We know how important it is for all of you registered investment advisors (RIAs) out there to maintain your independent way of doing business.
But what good would it serve clients were you to become terribly bogged down in back-office and supporting tasks? In some fashion—be it less face time with clients or noticeably higher overhead costs—managing tasks related to compliance, technology or marketing might force you to take precious time away from your clients.
That scenario serves clients little good, as we all know. Advisors hate it when ancillary tasks eat up too much of their time, because it robs them of the most enjoyable part of doing their jobs—working directly with clients!
We have had conversations with a couple of interesting executives that some of you principals, depending on where your practice is in its life cycle, might want to meet. You might not end up doing business with the likes of Joe Duran, founder and chief executive officer of United Capital Partners, or Rich Hughes, president of Merion Wealth Partners, but we think their names and their concepts of creating national networks of independent, RIA firms will make them very familiar to you.
At Merion Wealth Partners, based in Berwyn, Penn., Hughes says the firm is different from the typical aggregator or roll-up firm that we are all used to hearing about. Those companies expand by acquiring RIA practices or other types of financial advisory practices outright.
Things are a little different at Merion, where RIA principals sell a portion of their profit streams into Merion, in exchange for convertible shares in Merion, or for stock and cash, Hughes said in a recent conversation.
“We’re looking to help advisors take the non-revenue functions off of their plate and assimilate it into the home office,” Hughes said. Those functions could be asset management or financial planning, insurance & risk management, charitable gifting and legacies, trust and estate planning, as well as private banking needs. “Most independent advisors, don’t bring all of those capabilities to the table, under their own roof,” Hughes said. “They are good in one or two of those areas. In others, they miss out because it is outsourced to another entity.”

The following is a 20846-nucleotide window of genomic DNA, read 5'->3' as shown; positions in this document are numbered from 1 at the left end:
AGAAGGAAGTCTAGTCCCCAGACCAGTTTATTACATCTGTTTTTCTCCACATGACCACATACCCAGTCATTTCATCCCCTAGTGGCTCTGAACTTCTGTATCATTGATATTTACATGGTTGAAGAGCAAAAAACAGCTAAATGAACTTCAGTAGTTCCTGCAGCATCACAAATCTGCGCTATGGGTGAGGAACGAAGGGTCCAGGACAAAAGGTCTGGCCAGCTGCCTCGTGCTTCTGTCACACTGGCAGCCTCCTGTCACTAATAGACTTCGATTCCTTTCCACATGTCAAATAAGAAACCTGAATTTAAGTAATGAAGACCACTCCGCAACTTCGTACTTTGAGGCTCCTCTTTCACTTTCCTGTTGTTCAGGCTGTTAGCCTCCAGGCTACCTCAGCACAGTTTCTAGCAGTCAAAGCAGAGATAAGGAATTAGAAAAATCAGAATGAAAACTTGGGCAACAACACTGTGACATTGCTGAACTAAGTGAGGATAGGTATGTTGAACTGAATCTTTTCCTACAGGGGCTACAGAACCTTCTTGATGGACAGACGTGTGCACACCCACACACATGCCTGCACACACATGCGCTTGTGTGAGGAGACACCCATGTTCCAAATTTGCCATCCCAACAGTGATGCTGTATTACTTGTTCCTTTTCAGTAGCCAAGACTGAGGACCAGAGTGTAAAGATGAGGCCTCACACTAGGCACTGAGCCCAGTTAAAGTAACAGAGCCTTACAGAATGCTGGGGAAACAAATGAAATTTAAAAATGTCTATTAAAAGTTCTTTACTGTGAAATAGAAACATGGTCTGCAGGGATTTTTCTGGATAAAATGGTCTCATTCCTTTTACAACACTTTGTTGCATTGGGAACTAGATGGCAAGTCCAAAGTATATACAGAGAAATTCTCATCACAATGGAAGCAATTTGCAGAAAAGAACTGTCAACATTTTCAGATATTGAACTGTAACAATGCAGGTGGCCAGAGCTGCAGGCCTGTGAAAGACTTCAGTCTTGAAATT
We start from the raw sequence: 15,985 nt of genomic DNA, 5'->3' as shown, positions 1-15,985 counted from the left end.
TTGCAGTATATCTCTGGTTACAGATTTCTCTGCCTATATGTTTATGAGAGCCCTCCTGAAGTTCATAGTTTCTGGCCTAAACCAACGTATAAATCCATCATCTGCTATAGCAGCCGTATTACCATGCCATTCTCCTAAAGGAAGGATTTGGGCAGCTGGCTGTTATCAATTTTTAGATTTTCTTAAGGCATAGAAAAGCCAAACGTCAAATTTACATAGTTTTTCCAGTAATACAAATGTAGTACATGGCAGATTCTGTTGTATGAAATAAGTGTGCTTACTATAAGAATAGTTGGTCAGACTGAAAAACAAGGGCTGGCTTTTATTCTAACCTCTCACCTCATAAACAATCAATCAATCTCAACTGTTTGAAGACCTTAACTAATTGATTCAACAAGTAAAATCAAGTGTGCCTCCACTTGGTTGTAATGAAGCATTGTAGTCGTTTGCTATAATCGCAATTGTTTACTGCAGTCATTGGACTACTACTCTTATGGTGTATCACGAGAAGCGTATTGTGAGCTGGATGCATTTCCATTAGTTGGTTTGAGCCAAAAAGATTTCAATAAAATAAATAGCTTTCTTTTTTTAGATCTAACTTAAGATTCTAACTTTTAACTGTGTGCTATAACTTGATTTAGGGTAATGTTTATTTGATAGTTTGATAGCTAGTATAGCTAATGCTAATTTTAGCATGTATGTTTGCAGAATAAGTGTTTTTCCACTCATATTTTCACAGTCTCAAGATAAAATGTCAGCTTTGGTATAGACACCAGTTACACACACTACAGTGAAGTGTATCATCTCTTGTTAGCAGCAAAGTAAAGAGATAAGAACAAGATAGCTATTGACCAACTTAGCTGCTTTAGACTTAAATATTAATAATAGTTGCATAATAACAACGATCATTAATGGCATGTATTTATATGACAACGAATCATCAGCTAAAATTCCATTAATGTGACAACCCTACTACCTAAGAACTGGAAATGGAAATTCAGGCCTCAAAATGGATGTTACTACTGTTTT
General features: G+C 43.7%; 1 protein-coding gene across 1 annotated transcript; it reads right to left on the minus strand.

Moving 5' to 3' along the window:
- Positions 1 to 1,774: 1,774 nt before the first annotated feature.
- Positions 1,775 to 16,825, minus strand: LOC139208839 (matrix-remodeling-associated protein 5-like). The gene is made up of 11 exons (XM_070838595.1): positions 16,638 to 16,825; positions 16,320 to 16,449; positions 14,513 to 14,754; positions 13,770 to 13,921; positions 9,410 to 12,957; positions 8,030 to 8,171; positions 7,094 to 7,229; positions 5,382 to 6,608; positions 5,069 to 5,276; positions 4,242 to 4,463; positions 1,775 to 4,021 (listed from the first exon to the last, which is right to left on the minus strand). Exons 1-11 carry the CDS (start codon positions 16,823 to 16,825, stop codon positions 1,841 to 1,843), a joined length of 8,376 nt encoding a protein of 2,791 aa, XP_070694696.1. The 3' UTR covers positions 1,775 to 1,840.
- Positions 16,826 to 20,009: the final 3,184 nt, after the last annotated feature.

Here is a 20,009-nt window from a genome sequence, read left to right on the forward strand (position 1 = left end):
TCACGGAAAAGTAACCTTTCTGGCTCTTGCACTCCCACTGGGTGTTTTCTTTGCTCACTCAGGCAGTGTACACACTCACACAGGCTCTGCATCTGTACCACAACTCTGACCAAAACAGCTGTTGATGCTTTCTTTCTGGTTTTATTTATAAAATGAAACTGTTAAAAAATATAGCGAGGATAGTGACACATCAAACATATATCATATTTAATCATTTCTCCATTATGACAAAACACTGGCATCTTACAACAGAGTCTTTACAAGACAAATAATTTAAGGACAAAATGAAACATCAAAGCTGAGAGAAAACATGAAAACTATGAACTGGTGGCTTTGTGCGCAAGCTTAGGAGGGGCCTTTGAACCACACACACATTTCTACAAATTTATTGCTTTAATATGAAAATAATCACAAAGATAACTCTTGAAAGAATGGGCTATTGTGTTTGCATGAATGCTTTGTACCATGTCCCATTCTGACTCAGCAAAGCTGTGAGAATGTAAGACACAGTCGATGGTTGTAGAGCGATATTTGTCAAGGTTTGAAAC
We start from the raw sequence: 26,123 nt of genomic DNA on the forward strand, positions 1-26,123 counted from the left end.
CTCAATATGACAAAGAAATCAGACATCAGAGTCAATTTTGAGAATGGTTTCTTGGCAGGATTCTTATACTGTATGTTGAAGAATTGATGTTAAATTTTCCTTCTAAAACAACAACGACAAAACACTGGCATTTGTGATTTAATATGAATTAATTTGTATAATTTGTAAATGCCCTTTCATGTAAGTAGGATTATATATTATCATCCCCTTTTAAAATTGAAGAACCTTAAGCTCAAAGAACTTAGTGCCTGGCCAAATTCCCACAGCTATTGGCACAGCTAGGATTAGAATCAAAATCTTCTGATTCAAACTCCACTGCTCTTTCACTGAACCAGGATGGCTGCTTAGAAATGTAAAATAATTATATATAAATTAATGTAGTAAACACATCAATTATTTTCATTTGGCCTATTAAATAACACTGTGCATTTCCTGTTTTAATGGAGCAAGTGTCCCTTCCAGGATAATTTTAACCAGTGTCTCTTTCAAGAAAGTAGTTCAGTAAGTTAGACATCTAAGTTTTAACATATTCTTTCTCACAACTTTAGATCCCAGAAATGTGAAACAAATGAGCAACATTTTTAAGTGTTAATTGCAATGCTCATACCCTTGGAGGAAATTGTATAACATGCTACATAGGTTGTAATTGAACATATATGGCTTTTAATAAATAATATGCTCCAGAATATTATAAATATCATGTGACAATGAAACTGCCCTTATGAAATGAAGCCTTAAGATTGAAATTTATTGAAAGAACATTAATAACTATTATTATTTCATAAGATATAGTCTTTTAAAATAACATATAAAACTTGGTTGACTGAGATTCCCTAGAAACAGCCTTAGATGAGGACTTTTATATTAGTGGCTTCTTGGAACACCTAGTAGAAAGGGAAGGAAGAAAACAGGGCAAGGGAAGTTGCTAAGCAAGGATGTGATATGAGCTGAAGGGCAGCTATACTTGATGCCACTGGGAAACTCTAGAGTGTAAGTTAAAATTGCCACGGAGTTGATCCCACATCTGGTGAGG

At least by joining Merion, the independent advisor can capture more of the client relationship by having access to all of those capabilities in one place—preferably under their own roof. Firms that join Merion also get venture capital from the deal, with gives them money to recruit advisors in their local areas and expand their practices.
Hughes says the idea is for Merion to take a more comprehensive wealth management approach to running its network, which it hopes to take national.
But words like “capture” and “merger” might be a bit too strong, a bit too committal for some advisors, especially the ones used to open architecture, the freedom to use their own judgment in many matters and all the other trappings of operating as an independent advisor. So Merion has a way for independent advisors to affiliate with the firm and use its RIA services. In exchange for an affiliation fee, those firms still get access to Merion’s back-office services, as well as convertible stock.
Hughes says three practices has joined its network, and has about a half dozen others representing more than $1 billion in assets in the wings waiting to join. They like to look at firms with between $100 million and $750 million in assets under management. But if what Hughes says is correct, we wouldn’t doubt if those averages increase after they sign on the dotted line.
Another interesting team that is building a network of RIA firms is United Capital Financial Partners. United Capital Financial is a portfolio company of Grail Partners, a firm that invests in wealth and investment management businesses. In that sense, it is very different from Merion Wealth Partners, whose model is not backed by venture or private equity capital and is designed to expand perpetually.
Still, United Capital Financial provides a lot of the same services as Merion. It provides the back-office services that take up so much time in an independent advisor’s life, and pretty much runs it for the advisor. Right now, United Capital has a network with about $8 billion in assets under management, and dispenses advice from a financial planning perspective. “Nobody is getting paid, on a national level, to be an arbiter of truth,” Duran said during a meeting with Financial Planning. “We think that there is a need in our marketplace today for a national firm that answers those questions in a systematic way, a holistic way, and in a way that is consistent no matter where they go.”
Duran is fairly passionate about his point of view, punctuating important points by jabbing at the table, or the air. Hughes is also totally convinced that this national network model will do the independent channel a lot of good.
Naturally, questions might crop up about how a national firm can be adept, flexible and focused enough on the client to call itself independent. But maybe the reverse should be true. If you all have got the right model, then maybe being known on a national level is the way the channel is, and should, be going.